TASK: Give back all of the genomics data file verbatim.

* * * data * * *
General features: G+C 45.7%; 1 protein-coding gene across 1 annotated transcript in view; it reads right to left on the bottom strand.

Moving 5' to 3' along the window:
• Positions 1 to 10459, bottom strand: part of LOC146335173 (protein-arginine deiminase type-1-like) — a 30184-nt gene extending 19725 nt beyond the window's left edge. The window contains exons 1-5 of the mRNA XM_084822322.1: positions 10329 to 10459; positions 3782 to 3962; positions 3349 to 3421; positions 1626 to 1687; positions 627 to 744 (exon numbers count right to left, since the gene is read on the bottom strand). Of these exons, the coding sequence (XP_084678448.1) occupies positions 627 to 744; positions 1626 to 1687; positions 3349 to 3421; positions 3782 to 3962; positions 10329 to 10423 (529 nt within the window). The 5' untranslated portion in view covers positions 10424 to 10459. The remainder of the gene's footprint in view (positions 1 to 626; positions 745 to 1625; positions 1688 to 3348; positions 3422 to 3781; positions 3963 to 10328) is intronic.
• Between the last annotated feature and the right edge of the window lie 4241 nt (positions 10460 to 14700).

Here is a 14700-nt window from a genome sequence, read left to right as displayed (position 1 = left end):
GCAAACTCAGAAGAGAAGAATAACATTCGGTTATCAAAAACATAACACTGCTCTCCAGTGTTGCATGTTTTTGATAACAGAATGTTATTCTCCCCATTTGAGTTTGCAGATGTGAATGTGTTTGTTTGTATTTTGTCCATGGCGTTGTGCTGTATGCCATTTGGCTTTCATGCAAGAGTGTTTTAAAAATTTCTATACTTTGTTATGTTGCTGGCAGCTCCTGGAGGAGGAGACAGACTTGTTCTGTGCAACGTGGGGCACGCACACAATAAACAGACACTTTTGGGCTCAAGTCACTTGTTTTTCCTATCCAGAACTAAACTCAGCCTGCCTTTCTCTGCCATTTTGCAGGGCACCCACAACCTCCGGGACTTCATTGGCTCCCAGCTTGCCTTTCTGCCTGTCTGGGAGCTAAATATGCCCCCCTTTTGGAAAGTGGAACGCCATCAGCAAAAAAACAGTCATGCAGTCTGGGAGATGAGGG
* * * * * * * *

General features: G+C 45.7%; 1 protein-coding gene across 1 annotated transcript in view; it reads right to left on the bottom strand.

Moving 5' to 3' along the window:
• Positions 1 to 10459, bottom strand: part of LOC146335173 (protein-arginine deiminase type-1-like) — a 30184-nt gene extending 19725 nt beyond the window's left edge. The window contains exons 1-5 of the mRNA XM_084822322.1: positions 10329 to 10459; positions 3782 to 3962; positions 3349 to 3421; positions 1626 to 1687; positions 627 to 744 (exon numbers count right to left, since the gene is read on the bottom strand). Of these exons, the coding sequence (XP_084678448.1) occupies positions 627 to 744; positions 1626 to 1687; positions 3349 to 3421; positions 3782 to 3962; positions 10329 to 10423 (529 nt within the window). The 5' untranslated portion in view covers positions 10424 to 10459. The remainder of the gene's footprint in view (positions 1 to 626; positions 745 to 1625; positions 1688 to 3348; positions 3422 to 3781; positions 3963 to 10328) is intronic.
• Between the last annotated feature and the right edge of the window lie 4241 nt (positions 10460 to 14700).

Here is a 14700-nt window from a genome sequence, read left to right as displayed (position 1 = left end):
GCAAACTCAGAAGAGAAGAATAACATTCGGTTATCAAAAACATAACACTGCTCTCCAGTGTTGCATGTTTTTGATAACAGAATGTTATTCTCCCCATTTGAGTTTGCAGATGTGAATGTGTTTGTTTGTATTTTGTCCATGGCGTTGTGCTGTATGCCATTTGGCTTTCATGCAAGAGTGTTTTAAAAATTTCTATACTTTGTTATGTTGCTGGCAGCTCCTGGAGGAGGAGACAGACTTGTTCTGTGCAACGTGGGGCACGCACACAATAAACAGACACTTTTGGGCTCAAGTCACTTGTTTTTCCTATCCAGAACTAAACTCAGCCTGCCTTTCTCTGCCATTTTGCAGGGCACCCACAACCTCCGGGACTTCATTGGCTCCCAGCTTGCCTTTCTGCCTGTCTGGGAGCTAAATATGCCCCCCTTTTGGAAAGTGGAACGCCATCAGCAAAAAAACAGTCATGCAGTCTGGGAGATGAGGG